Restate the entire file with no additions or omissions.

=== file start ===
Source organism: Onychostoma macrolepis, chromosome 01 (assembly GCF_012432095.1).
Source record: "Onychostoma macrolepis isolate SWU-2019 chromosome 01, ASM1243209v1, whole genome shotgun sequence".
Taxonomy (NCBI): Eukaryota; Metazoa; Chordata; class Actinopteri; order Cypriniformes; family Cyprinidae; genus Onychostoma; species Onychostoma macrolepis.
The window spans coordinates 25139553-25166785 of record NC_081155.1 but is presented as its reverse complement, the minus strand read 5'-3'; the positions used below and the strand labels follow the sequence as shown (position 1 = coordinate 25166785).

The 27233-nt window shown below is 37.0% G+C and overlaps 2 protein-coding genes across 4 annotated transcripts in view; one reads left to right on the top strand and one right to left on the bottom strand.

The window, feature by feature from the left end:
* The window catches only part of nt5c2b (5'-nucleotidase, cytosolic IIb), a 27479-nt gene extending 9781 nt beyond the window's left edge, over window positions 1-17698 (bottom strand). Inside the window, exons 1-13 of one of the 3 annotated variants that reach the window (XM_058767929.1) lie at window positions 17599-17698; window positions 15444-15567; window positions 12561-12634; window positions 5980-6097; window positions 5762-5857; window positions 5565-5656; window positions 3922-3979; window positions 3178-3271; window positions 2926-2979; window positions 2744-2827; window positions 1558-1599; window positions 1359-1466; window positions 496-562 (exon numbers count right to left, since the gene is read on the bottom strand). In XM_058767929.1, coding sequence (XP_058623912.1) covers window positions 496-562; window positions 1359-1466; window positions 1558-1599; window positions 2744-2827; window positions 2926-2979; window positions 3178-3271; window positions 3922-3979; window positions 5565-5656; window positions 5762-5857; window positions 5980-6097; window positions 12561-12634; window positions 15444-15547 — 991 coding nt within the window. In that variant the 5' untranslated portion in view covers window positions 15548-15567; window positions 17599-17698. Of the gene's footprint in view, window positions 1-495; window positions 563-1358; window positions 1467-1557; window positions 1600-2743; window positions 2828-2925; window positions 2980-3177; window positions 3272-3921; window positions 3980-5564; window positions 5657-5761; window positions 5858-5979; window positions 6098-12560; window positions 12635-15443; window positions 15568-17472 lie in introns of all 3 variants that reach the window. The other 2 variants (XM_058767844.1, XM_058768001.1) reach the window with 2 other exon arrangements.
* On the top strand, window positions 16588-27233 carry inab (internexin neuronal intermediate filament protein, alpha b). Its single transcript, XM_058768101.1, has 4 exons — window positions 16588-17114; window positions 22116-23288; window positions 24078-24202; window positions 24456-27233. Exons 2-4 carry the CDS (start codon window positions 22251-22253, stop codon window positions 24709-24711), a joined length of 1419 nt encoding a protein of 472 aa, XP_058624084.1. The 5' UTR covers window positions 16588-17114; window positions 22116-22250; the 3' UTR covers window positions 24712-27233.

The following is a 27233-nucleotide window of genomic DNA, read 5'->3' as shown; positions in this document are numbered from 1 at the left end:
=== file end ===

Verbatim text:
Source organism: Onychostoma macrolepis, chromosome 01 (assembly GCF_012432095.1).
Source record: "Onychostoma macrolepis isolate SWU-2019 chromosome 01, ASM1243209v1, whole genome shotgun sequence".
Taxonomy (NCBI): Eukaryota; Metazoa; Chordata; class Actinopteri; order Cypriniformes; family Cyprinidae; genus Onychostoma; species Onychostoma macrolepis.
The window spans coordinates 25139553-25166785 of record NC_081155.1 but is presented as its reverse complement, the minus strand read 5'-3'; the positions used below and the strand labels follow the sequence as shown (position 1 = coordinate 25166785).

The 27233-nt window shown below is 37.0% G+C and overlaps 2 protein-coding genes across 4 annotated transcripts in view; one reads left to right on the top strand and one right to left on the bottom strand.

The window, feature by feature from the left end:
* The window catches only part of nt5c2b (5'-nucleotidase, cytosolic IIb), a 27479-nt gene extending 9781 nt beyond the window's left edge, over window positions 1-17698 (bottom strand). Inside the window, exons 1-13 of one of the 3 annotated variants that reach the window (XM_058767929.1) lie at window positions 17599-17698; window positions 15444-15567; window positions 12561-12634; window positions 5980-6097; window positions 5762-5857; window positions 5565-5656; window positions 3922-3979; window positions 3178-3271; window positions 2926-2979; window positions 2744-2827; window positions 1558-1599; window positions 1359-1466; window positions 496-562 (exon numbers count right to left, since the gene is read on the bottom strand). In XM_058767929.1, coding sequence (XP_058623912.1) covers window positions 496-562; window positions 1359-1466; window positions 1558-1599; window positions 2744-2827; window positions 2926-2979; window positions 3178-3271; window positions 3922-3979; window positions 5565-5656; window positions 5762-5857; window positions 5980-6097; window positions 12561-12634; window positions 15444-15547 — 991 coding nt within the window. In that variant the 5' untranslated portion in view covers window positions 15548-15567; window positions 17599-17698. Of the gene's footprint in view, window positions 1-495; window positions 563-1358; window positions 1467-1557; window positions 1600-2743; window positions 2828-2925; window positions 2980-3177; window positions 3272-3921; window positions 3980-5564; window positions 5657-5761; window positions 5858-5979; window positions 6098-12560; window positions 12635-15443; window positions 15568-17472 lie in introns of all 3 variants that reach the window. The other 2 variants (XM_058767844.1, XM_058768001.1) reach the window with 2 other exon arrangements.
* On the top strand, window positions 16588-27233 carry inab (internexin neuronal intermediate filament protein, alpha b). Its single transcript, XM_058768101.1, has 4 exons — window positions 16588-17114; window positions 22116-23288; window positions 24078-24202; window positions 24456-27233. Exons 2-4 carry the CDS (start codon window positions 22251-22253, stop codon window positions 24709-24711), a joined length of 1419 nt encoding a protein of 472 aa, XP_058624084.1. The 5' UTR covers window positions 16588-17114; window positions 22116-22250; the 3' UTR covers window positions 24712-27233.

The following is a 27233-nucleotide window of genomic DNA, read 5'->3' as shown; positions in this document are numbered from 1 at the left end: